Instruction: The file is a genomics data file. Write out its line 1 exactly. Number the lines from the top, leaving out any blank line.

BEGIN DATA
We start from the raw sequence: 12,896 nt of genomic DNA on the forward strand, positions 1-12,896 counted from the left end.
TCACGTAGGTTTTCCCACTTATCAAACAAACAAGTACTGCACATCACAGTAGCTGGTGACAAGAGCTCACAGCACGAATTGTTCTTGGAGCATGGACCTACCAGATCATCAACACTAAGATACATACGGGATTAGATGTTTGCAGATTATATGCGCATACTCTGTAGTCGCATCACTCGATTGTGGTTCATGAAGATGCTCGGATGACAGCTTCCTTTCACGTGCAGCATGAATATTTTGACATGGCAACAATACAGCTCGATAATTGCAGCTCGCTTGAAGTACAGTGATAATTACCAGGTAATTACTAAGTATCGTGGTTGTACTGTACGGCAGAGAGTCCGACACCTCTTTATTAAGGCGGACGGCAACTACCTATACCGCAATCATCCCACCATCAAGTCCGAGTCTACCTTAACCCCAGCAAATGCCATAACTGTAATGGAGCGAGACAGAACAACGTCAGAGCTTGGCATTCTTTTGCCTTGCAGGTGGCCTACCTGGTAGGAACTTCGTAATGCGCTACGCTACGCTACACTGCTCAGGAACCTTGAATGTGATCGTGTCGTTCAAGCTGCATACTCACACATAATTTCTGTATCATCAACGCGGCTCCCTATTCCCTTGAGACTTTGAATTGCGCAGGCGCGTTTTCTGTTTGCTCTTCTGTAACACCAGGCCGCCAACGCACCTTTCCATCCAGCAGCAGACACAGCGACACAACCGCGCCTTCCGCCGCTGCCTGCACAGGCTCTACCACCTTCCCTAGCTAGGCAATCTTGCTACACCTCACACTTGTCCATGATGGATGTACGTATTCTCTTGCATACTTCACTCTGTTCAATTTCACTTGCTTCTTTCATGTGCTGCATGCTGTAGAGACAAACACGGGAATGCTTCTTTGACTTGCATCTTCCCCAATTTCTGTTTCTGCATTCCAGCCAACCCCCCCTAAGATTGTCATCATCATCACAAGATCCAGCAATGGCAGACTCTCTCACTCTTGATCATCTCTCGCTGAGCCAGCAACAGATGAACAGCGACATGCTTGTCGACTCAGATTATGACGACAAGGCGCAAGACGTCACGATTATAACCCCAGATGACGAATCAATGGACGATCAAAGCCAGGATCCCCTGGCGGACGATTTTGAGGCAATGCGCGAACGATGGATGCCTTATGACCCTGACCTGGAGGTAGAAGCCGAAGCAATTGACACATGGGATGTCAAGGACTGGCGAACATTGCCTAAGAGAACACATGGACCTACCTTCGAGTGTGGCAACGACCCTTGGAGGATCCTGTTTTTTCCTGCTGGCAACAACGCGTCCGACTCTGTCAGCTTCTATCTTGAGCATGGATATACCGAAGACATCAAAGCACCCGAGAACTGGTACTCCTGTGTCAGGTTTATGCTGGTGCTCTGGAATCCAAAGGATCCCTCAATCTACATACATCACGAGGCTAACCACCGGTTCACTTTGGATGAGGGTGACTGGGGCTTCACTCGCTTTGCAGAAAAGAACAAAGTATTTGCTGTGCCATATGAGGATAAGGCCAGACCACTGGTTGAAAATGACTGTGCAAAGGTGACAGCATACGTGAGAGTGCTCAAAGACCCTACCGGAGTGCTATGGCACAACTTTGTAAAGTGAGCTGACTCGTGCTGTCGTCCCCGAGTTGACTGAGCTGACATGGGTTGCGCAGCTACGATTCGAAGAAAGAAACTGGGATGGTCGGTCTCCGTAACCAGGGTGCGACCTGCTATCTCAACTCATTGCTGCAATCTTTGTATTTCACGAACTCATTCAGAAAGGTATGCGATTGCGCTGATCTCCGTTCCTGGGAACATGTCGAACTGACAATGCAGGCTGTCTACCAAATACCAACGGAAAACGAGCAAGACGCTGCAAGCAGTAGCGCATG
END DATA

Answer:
We start from the raw sequence: 12,896 nt of genomic DNA on the forward strand, positions 1-12,896 counted from the left end.